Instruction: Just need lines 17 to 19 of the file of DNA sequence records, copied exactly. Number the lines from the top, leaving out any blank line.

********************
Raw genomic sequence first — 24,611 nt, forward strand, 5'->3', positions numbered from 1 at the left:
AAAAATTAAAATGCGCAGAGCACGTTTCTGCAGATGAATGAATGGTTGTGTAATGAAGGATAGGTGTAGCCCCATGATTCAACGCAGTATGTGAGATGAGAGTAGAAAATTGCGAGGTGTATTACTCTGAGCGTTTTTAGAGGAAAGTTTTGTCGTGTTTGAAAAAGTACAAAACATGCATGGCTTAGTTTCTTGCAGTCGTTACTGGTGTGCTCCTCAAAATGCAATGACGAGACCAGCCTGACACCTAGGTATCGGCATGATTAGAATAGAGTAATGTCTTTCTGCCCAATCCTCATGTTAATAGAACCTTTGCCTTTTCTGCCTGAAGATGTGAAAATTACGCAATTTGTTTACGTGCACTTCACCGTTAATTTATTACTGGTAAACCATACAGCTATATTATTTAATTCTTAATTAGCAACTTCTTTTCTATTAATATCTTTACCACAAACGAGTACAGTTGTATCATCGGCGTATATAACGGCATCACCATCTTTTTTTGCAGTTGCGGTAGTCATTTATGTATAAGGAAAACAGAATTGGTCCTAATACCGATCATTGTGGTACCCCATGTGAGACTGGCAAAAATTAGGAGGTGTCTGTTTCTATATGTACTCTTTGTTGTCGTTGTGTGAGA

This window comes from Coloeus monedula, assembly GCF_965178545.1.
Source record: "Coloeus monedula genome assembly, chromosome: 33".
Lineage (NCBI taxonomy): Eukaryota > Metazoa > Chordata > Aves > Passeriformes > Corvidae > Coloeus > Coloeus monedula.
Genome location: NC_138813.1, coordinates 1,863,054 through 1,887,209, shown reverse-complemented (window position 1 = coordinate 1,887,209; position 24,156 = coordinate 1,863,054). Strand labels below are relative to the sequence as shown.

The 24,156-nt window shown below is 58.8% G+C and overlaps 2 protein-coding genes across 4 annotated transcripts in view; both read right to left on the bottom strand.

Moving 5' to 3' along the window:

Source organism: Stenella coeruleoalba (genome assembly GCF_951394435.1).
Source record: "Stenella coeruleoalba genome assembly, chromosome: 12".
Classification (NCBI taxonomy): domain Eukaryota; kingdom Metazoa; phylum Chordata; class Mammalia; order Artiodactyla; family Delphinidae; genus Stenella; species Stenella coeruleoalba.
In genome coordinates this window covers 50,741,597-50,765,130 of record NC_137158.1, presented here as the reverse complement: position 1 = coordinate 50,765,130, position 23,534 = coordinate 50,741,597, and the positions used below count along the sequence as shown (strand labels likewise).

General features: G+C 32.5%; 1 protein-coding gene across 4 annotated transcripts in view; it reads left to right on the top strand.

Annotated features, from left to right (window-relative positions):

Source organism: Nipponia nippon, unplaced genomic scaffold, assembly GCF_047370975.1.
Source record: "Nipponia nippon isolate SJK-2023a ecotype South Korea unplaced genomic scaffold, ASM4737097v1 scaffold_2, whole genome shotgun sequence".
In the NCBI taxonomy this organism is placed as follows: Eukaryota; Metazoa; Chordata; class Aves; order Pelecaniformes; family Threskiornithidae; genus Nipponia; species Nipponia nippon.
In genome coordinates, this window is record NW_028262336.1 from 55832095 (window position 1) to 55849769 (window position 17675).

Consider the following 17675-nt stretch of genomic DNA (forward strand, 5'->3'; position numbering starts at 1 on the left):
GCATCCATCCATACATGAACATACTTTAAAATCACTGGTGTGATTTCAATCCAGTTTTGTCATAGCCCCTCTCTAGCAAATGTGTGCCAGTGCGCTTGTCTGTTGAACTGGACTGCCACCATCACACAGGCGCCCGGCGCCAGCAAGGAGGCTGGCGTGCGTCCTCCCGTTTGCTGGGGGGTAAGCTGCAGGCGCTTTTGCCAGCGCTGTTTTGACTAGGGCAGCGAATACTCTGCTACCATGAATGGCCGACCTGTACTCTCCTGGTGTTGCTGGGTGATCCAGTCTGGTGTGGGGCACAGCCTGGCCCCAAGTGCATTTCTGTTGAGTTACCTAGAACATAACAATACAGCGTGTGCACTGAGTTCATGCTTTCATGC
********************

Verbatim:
In the NCBI taxonomy this organism is placed as follows: Eukaryota; Metazoa; Chordata; class Aves; order Pelecaniformes; family Threskiornithidae; genus Nipponia; species Nipponia nippon.
In genome coordinates, this window is record NW_028262336.1 from 55832095 (window position 1) to 55849769 (window position 17675).

Consider the following 17675-nt stretch of genomic DNA (forward strand, 5'->3'; position numbering starts at 1 on the left):